Maintaining High Quality Fisheries Todd Eastman
Todd Eastman
Former Lands & Forests Issues Manager

As reported in the spring issue of The Outfitter, NOTO has partnered with MNR to document, analyze, assess and then communicate to the entire industry, the many self imposed conservation approaches operators have implemented to maintain quality fishing experiences at their establishments. Over the past months we have read through your email submissions, taken your calls and visited the websites of nearly the entire NOTO membership base.

Based on work to this point, I am left knowing that we are taking some incredible steps to protect the resource that is so important to our success and that the lakes and bodies of water we operate on truly support world class fisheries.

In that it may give you some new ideas about what to do at your operation to further implement and promote fisheries conservation, I wanted to share with you a sampling of the approaches we have documented. Also, you may notice that I have missed something you are doing at your place of business and if so, I encourage you to contact me right away.

Some of the conservation approaches being practiced in the nature and outdoor tourism industry include:

To encourage guests to be conservation oriented, operators have introduced a number of incentives including:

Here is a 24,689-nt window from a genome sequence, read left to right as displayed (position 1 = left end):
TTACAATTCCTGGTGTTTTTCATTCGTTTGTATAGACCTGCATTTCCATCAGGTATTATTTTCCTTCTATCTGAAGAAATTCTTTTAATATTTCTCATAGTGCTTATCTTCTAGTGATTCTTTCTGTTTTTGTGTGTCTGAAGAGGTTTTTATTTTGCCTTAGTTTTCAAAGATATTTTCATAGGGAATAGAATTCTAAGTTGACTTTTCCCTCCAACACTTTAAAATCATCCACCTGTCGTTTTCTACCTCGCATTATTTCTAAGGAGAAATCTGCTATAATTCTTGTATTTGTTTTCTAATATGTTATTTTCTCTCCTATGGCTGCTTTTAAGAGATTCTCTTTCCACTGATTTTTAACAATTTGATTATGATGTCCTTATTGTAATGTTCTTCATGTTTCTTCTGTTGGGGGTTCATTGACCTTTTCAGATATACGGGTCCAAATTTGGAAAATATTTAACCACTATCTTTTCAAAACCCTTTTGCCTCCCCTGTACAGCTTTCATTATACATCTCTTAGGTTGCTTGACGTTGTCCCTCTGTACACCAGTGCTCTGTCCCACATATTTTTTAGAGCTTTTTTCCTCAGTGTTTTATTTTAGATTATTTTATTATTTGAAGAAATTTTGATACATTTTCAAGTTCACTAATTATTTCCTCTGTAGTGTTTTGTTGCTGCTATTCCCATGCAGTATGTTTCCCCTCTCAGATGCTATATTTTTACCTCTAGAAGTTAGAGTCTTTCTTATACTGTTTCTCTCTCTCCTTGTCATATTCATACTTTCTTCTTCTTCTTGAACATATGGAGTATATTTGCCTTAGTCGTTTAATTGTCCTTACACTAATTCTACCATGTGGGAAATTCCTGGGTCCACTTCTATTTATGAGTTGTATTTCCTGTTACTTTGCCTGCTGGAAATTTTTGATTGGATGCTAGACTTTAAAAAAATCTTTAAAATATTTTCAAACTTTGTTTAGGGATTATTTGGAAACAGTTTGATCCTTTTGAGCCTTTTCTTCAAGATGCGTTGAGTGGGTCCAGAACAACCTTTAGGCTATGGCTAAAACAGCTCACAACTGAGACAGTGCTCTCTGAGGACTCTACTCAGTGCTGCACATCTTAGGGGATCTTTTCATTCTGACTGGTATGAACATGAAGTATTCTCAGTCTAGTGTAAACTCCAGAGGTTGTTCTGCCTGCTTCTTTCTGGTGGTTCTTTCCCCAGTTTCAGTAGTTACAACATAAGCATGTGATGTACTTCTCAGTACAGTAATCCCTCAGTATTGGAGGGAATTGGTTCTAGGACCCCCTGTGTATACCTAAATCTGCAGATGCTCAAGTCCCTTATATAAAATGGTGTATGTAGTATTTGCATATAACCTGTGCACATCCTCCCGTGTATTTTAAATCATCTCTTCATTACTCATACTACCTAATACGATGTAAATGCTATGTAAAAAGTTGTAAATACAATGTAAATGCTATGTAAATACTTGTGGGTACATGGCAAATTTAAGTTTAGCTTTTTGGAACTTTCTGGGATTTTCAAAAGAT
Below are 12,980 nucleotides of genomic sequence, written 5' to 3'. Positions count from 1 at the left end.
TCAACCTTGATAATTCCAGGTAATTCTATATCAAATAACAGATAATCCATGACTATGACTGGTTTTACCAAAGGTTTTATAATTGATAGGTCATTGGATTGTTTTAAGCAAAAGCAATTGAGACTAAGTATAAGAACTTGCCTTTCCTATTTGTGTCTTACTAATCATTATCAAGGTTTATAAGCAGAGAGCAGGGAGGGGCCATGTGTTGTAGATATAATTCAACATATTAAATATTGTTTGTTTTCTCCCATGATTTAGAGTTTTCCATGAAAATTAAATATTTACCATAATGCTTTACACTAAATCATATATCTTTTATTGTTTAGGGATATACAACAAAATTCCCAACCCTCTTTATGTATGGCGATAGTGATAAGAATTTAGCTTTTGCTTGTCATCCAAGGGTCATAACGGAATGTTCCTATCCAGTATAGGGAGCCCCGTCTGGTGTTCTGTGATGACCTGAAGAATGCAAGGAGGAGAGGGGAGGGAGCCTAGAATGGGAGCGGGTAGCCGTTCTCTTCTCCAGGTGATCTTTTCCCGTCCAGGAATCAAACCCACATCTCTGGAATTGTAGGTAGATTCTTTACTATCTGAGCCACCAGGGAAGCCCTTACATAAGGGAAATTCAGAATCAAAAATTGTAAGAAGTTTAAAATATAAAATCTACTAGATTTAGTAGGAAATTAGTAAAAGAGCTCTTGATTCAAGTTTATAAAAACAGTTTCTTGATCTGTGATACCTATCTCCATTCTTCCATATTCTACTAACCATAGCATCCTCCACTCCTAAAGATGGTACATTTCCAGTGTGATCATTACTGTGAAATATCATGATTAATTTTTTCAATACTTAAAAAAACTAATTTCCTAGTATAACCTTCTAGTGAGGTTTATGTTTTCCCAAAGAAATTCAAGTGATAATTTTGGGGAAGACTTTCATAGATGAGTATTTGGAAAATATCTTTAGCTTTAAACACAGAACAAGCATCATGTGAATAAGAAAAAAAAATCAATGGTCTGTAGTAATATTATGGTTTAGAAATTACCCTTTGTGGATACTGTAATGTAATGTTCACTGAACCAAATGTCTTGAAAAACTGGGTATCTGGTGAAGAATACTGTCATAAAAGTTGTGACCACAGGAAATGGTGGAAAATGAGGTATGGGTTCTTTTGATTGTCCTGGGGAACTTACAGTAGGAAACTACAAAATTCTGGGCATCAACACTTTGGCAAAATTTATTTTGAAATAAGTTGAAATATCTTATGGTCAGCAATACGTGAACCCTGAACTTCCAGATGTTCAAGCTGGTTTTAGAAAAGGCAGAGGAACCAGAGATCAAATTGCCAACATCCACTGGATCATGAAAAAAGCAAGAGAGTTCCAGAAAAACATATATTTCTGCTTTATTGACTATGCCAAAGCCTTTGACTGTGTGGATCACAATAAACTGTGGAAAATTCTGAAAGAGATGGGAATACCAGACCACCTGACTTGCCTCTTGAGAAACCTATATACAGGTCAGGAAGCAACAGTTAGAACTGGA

Again this is a sampling of what is happening in the industry. Please contact me if you are doing something different. The information above was mainly collected from operator websites and I know there are operators doing good things without any mention of these practices on their website. While visiting websites I noticed that many operations have inoperable links to MNR fish regulations.

The correct link that will get your guests to Ontario’s fishing regulations is: Publication/STEL02_163615.html

Another thing I noticed on some websites that may not be helping your reputation or interest from potential guests are many photos of caught and kept fish. Your website is a marketing tool that you want to be using to get guests to your camp. Although photos of harvested fish may seem like a good thing, in the eyes of the consumer it may equate to a lost opportunity. Photos of a live-released trophy walleye mean that I can book a trip to your operation and try my luck at catching that same, but now larger fish!

The next step of this project is to sit down with fish scientists and biologists from MNR to get a sense for the practices and approaches that are bringing the greatest benefit to the fishery. As it is abundantly clear that you are committed to fisheries conservation, we want to make sure that your time and energy brings the results you and most importantly, your guests desire. 

This article was taken from pages 9 & 10 of NOTO's "The Outfitter" publication, Fall 2008 Issue


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